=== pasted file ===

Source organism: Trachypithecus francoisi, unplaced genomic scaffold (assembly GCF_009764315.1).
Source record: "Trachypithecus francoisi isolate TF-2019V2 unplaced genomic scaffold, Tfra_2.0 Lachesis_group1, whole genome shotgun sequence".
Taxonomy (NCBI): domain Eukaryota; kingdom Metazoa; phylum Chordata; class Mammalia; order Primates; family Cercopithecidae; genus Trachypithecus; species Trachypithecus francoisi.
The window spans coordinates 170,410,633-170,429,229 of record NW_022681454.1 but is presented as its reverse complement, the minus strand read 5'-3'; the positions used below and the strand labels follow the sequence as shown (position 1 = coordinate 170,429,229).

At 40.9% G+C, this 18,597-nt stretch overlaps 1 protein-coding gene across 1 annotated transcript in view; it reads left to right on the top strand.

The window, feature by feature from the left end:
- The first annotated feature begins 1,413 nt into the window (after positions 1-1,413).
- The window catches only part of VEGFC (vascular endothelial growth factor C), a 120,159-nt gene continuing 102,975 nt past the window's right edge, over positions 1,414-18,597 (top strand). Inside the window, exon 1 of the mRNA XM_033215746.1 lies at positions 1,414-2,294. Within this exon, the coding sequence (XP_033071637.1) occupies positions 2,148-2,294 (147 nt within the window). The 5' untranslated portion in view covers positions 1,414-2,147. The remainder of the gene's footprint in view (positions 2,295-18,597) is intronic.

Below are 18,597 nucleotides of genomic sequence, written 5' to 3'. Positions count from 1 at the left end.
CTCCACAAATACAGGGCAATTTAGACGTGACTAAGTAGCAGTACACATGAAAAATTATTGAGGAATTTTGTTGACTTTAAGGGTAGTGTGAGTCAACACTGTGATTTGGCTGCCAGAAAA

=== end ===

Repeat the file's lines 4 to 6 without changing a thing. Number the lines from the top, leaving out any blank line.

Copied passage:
The window spans coordinates 170,410,633-170,429,229 of record NW_022681454.1 but is presented as its reverse complement, the minus strand read 5'-3'; the positions used below and the strand labels follow the sequence as shown (position 1 = coordinate 170,429,229).

At 40.9% G+C, this 18,597-nt stretch overlaps 1 protein-coding gene across 1 annotated transcript in view; it reads left to right on the top strand.

The window, feature by feature from the left end: